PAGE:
In the aftermath of the attack on the Brak al-Shatti airbase on 18 May (see above), a number of bodies were brought to a local hospital bearing single gunshot wounds to the head, raising concerns that they had been shot dead after capture. Some bodies were reported to have been found with their hands bound.
On 18 May, a recent returnee, displaced since the 2011 armed conflict, was shot dead near his Tomina home, in the outskirts of Misrata, following an earlier dispute with a man believed to be a member of the Tomina-based Martyr Omar Issa armed group.
On 20 May, the body of a male bearing a gunshot wound was brought to a Tripoli hospital. The victim’s hands and legs were bound with metal chains. He was reportedly abducted some 40 days earlier by armed groups in Wershefana. On 21 May, the body of a 24 year old man was brought to a Tripoli hospital bearing torture marks.
At around 9:30pm on 26 May, a Tripoli hospital received six bodies of guards from the al-Hadba Correction and Rehabilitation Institution. Five bore similar gunshot wounds to the back of the head, raising concerns of possible summary execution. Some hours earlier, TRB gained control of the facility previously headed by Khaled al-Sherif, a former member of the Libyan Islamic Fighting Group (LIFG). Senior figures in Mu’ammar Qadhafi’s regime were among the some 160 inmates held at the facility, including former director of Military Intelligence Abdullah al-Senussi, former head of External Security, Abu Zeid Dorda, and Saadi al-Qhadafi, son of the former ruler. Unconfirmed reports indicated that at the time of writing inmates were held at the al-Na’am Farm under the control of the Commander of the TRB.
The figures for civilian casualties set out above only include persons killed or injured in the course of hostilities and who were not directly participating in the hostilities. The figures do not include those casualties that are not a direct result of hostilities, for example executions after capture, torture or abductions, or casualties caused as an indirect consequence of hostilities. The figures are based on information UNSMIL has gathered and cross-checked from a broad range of sources in Libya, including human rights defenders, civil society, current and former officials, employees of local governments, community leaders and members, witnesses, others directly affected and media reports. In order to assess the credibility of information obtained, where possible, UNSMIL reviewed documentary information, including medical records, forensic reports and photographic evidence.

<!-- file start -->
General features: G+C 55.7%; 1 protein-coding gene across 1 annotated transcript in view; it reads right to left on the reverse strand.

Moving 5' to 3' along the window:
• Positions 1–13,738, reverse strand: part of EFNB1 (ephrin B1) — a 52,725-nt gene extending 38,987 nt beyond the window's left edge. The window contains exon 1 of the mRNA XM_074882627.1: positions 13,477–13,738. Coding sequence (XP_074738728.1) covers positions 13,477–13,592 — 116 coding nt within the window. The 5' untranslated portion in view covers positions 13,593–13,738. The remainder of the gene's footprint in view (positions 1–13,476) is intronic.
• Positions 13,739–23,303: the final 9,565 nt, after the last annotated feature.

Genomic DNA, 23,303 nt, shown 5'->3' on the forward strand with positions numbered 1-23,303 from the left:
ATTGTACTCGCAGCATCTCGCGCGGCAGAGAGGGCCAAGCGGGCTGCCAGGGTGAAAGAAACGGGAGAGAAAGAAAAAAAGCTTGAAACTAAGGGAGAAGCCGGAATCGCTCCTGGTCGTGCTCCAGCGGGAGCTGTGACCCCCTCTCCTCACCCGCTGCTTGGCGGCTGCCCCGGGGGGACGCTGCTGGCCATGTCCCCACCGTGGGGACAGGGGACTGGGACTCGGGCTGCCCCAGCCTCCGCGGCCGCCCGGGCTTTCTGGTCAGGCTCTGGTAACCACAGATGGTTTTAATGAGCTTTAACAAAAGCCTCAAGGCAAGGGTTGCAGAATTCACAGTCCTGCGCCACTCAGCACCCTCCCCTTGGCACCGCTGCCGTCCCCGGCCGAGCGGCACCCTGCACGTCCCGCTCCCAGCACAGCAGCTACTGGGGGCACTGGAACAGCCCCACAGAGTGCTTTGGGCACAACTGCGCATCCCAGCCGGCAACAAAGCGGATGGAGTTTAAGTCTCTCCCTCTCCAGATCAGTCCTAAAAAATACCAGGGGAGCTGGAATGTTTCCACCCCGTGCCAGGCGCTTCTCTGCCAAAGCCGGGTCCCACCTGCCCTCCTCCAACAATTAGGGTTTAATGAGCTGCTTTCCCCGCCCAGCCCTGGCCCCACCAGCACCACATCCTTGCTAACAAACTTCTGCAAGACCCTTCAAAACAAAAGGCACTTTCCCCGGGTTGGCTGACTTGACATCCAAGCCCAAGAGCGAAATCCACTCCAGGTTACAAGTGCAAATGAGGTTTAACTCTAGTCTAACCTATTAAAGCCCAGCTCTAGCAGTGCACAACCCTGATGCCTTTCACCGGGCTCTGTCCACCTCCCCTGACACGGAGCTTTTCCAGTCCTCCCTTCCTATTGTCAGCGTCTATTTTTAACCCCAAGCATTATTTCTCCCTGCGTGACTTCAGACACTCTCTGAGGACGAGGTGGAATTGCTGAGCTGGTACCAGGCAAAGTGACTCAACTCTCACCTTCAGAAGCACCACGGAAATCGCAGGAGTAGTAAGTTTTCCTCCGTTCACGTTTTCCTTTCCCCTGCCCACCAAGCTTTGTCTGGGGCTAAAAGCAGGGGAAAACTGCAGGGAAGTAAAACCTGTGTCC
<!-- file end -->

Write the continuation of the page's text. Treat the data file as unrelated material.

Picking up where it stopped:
The figures are only those that UNSMIL was able to document in the reporting period. They are not likely to be complete and may change as new information emerges about incidents involving civilian casualties that took place during this period.
Similarly, while UNSMIL has systematically tried to ensure that the cases it documented are based on credible information, further verification would be required to attain a higher standard of proof. Due to the security situation, UNSMIL has not been able to carry out direct site visits to all relevant locations in Libya to obtain information. Fear of reprisals against sources further hamper information gathering.
While not all actions leading to civilian casualties breach international humanitarian law, UNSMIL reminds all parties to the conflict that they are under an obligation to target only military objectives. Direct attacks on civilians as well as indiscriminate attacks – which do not distinguish between civilians and fighters – are prohibited. Attacks that are expected to cause incidental loss of civilian life, injury to civilians and damage to civilian objects excessive to the anticipated concrete and direct military advantage are also prohibited. Such attacks amount to war crimes that can be prosecuted by the International Criminal Court.
In order to ensure greater protection of the civilian population and essential infrastructure, all parties engaged in fighting in Libya must cease the use of mortars and other indirect weapons and imprecise aerial bombardments in civilian-populated areas, and not place fighters or other military objectives in populated areas. All executions of captives must cease and all those captured including fighters must be treated humanely in all circumstances. Murdering or torturing captives is also a war crime, regardless of what the captive may be accused of.